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Konami Announces Metal Gear Survive

Today, a Kojima-less Konami announced a new installment in the Metal Gear franchise, Metal Gear Survive. Taking place immediately after the events of Metal Gear Solid V: Ground Zeroes, the new game thrusts surviving inhabitants of mother base through wormholes and into an alternate reality full of zombie-like creatures.

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Codec Logs: The Latest Advances in Poly-thermal Technology

I’m going to agree with you that 1998 was one of the greatest year for game release, though in hindsight it’s not a as huge of a surprise, nor was it that 2007 proved to be a huge leap. The fact of the matter is that while games are just as valid a medium for ideas and feelings and whatever the hell else we want to include in them as well as sheer unadulterated play, one thing that separates them from other forms is how big a role technology plays in their creation.

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Codec Logs: I’m Pretty Sure the Surgeon General Wouldn’t Approve

Every now and then, we get a year where great games are bountiful and formative. 2011 was great. 2007 was better. 1998 was the best (I’m willing to hear an argument for 2007, but I’m not sure I’m ready to forgive Portal for the flood of puzzle-platformers that followed). 1998 gave us Resident Evil 2, Suikoden II, The Legend of Zelda: Ocarina of Time, Half-Life, Grim Fandango, Baldur’s Gate, Star Craft, Pokemon Red & Blue, Banjo Kazooie, Star Wars: Rogue Squadron, and, of course, Metal Gear Solid.

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Codec Logs: Who Do I Call to Import Some Sand?

I’ll get to the the intro credits in a minute, but you touched on something that I suddenly can’t stop thinking about: the scene with Gustava in the sewer. You’re right, it isn’t necessarily cinematic. But as you so terribly put it, it isn’t very gamematic (you won’t be thrown off the site, but there will be some kind of punishment for that one…) either. Time stops for a moment down in the sewer. There is a quiet moment that I couldn’t help but feel on a strange emotional, maybe even physical level. Snake and Gustava slump against the walls as they wait for Madner and the whole scene feels tired and drained. The dialogue itself is fairly forgettable, but the delivery is unlike anything I’ve seen in a game before.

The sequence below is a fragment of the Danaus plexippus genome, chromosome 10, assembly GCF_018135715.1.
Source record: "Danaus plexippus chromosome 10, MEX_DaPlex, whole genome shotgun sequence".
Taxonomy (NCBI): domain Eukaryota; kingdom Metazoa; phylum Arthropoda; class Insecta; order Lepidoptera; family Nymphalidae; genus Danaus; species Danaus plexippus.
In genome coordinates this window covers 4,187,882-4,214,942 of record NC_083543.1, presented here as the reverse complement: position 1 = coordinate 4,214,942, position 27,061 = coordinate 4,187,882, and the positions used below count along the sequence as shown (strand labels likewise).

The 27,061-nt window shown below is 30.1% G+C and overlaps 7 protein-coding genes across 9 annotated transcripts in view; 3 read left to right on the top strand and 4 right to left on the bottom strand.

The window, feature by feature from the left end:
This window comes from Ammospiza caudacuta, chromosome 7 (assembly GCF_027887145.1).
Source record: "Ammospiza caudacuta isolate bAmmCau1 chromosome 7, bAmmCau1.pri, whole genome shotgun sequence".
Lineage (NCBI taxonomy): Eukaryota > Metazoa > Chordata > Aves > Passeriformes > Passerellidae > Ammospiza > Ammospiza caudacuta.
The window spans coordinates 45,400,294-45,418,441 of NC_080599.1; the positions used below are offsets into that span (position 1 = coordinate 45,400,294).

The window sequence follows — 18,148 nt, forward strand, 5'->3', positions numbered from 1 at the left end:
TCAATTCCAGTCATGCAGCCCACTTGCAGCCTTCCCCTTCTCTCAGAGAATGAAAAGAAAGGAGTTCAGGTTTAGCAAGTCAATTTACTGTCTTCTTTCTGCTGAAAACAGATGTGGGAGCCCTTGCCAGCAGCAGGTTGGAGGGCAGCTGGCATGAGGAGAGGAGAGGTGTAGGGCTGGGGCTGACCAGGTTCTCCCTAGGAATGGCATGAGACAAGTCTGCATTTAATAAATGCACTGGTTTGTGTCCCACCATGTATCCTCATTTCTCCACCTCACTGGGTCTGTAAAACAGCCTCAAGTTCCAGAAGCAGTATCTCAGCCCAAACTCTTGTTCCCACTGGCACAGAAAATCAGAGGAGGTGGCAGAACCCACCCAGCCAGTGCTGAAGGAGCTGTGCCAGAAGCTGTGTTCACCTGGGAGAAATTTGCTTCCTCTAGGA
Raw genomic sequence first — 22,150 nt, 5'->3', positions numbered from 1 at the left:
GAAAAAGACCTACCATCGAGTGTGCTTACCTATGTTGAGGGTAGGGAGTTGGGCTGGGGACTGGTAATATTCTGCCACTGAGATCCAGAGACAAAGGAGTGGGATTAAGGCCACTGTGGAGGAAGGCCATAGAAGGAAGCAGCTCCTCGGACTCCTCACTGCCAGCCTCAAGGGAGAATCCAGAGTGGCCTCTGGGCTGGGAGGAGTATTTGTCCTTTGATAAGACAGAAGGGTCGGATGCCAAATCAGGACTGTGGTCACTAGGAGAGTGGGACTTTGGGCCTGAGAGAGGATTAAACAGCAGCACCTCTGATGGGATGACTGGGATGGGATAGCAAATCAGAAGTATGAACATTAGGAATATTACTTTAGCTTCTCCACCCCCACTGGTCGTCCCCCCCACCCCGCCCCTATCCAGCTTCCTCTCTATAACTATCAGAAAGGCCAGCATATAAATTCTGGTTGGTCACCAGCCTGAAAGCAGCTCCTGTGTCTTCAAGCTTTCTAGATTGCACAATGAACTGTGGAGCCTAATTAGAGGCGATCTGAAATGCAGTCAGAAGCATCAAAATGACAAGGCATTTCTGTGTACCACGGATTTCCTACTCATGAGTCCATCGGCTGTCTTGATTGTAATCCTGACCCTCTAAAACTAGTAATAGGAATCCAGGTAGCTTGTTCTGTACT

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Codec Logs: A Very Sad Olympian

The inventory in Metal Gear 2: Solid Snake is unlike anything I’ve ever seen before in a video game, and I think you are on to something when you compare it to an adventure game. In many cases, it is almost as if Kojima and his team thought of the items in your inventory as the actual objects they were meant to represent, defying typical game logic. At first it was puzzling why I kept finding different types of rations in the game with different contents. They seemed functionally the same, and initially I chalked their existence up to Kojima just being Kojima, but later I discovered that the contents of the rations actually matter. As silly as it might be that the chocolate bar in one ration can neutralize acid that otherwise kills you instantly, it again helps to make the world of Metal Gear feel real. A ration isn’t just a thing that you use to heal; it is cheese and chocolate.

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Codec Logs: The Phantom Sequel

To: Sean Gandert From: Blake Foley Subject: The Phantom Sequel Dear Sean, As we head into Metal Gear 2: Solid Snake, I thought it would be worthwhile to take a brief look back at its history. Sequels generally follow two trajectories. They’re either A) a near carbon copy of the original with a new story, […]

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Codec Logs: Positive Punk

From: Blake Foley To: Sean Gandert Subject: RE: Stop the Operation. Switch off Your MSX at Once. Man, Bioshock’s twist… I really hate that it is THE twist in video games, and I equally hate the popular video game trope that it’s built upon. Bioshock’s twist is a classic “gotcha” that a lot of games […]

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